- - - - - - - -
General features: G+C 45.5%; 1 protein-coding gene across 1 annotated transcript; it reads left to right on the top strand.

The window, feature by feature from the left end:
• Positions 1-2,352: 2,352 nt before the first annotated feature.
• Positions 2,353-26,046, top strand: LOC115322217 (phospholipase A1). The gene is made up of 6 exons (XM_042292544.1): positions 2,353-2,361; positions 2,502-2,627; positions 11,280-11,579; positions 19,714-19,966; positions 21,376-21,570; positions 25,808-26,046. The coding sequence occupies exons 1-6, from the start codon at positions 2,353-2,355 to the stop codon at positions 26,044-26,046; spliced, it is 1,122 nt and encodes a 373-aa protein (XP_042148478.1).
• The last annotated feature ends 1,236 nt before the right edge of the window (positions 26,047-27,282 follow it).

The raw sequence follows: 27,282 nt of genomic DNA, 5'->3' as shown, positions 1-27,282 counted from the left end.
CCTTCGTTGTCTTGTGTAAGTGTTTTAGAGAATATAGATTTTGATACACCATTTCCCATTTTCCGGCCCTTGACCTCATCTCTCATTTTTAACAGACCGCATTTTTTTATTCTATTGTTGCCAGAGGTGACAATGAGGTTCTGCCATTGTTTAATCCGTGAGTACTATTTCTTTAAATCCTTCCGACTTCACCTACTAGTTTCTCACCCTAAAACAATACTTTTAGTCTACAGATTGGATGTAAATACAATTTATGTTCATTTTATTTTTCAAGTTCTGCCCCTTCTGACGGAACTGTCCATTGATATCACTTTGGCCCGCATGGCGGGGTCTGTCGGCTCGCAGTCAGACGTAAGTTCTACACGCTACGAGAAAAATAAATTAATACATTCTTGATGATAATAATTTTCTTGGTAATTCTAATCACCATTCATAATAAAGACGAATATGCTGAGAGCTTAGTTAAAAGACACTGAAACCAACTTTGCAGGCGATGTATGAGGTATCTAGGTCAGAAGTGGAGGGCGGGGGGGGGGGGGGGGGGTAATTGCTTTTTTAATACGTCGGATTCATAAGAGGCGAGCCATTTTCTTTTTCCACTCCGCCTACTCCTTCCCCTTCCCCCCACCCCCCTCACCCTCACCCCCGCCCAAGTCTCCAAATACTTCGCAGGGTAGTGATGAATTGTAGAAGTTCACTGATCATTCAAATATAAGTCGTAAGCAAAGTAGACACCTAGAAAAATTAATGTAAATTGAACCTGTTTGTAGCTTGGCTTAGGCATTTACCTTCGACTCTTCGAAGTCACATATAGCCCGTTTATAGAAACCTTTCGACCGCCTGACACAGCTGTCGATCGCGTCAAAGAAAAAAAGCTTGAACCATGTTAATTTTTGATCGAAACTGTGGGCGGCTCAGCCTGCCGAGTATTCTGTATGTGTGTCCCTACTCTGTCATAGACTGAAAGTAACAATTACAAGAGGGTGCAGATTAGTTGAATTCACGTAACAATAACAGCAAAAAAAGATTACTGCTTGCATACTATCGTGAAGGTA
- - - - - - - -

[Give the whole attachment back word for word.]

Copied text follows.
General features: G+C 45.5%; 1 protein-coding gene across 1 annotated transcript; it reads left to right on the top strand.

The window, feature by feature from the left end:
• Positions 1-2,352: 2,352 nt before the first annotated feature.
• Positions 2,353-26,046, top strand: LOC115322217 (phospholipase A1). The gene is made up of 6 exons (XM_042292544.1): positions 2,353-2,361; positions 2,502-2,627; positions 11,280-11,579; positions 19,714-19,966; positions 21,376-21,570; positions 25,808-26,046. The coding sequence occupies exons 1-6, from the start codon at positions 2,353-2,355 to the stop codon at positions 26,044-26,046; spliced, it is 1,122 nt and encodes a 373-aa protein (XP_042148478.1).
• The last annotated feature ends 1,236 nt before the right edge of the window (positions 26,047-27,282 follow it).

The raw sequence follows: 27,282 nt of genomic DNA, 5'->3' as shown, positions 1-27,282 counted from the left end.
CCTTCGTTGTCTTGTGTAAGTGTTTTAGAGAATATAGATTTTGATACACCATTTCCCATTTTCCGGCCCTTGACCTCATCTCTCATTTTTAACAGACCGCATTTTTTTATTCTATTGTTGCCAGAGGTGACAATGAGGTTCTGCCATTGTTTAATCCGTGAGTACTATTTCTTTAAATCCTTCCGACTTCACCTACTAGTTTCTCACCCTAAAACAATACTTTTAGTCTACAGATTGGATGTAAATACAATTTATGTTCATTTTATTTTTCAAGTTCTGCCCCTTCTGACGGAACTGTCCATTGATATCACTTTGGCCCGCATGGCGGGGTCTGTCGGCTCGCAGTCAGACGTAAGTTCTACACGCTACGAGAAAAATAAATTAATACATTCTTGATGATAATAATTTTCTTGGTAATTCTAATCACCATTCATAATAAAGACGAATATGCTGAGAGCTTAGTTAAAAGACACTGAAACCAACTTTGCAGGCGATGTATGAGGTATCTAGGTCAGAAGTGGAGGGCGGGGGGGGGGGGGGGGGGTAATTGCTTTTTTAATACGTCGGATTCATAAGAGGCGAGCCATTTTCTTTTTCCACTCCGCCTACTCCTTCCCCTTCCCCCCACCCCCCTCACCCTCACCCCCGCCCAAGTCTCCAAATACTTCGCAGGGTAGTGATGAATTGTAGAAGTTCACTGATCATTCAAATATAAGTCGTAAGCAAAGTAGACACCTAGAAAAATTAATGTAAATTGAACCTGTTTGTAGCTTGGCTTAGGCATTTACCTTCGACTCTTCGAAGTCACATATAGCCCGTTTATAGAAACCTTTCGACCGCCTGACACAGCTGTCGATCGCGTCAAAGAAAAAAAGCTTGAACCATGTTAATTTTTGATCGAAACTGTGGGCGGCTCAGCCTGCCGAGTATTCTGTATGTGTGTCCCTACTCTGTCATAGACTGAAAGTAACAATTACAAGAGGGTGCAGATTAGTTGAATTCACGTAACAATAACAGCAAAAAAAGATTACTGCTTGCATACTATCGTGAAGGTA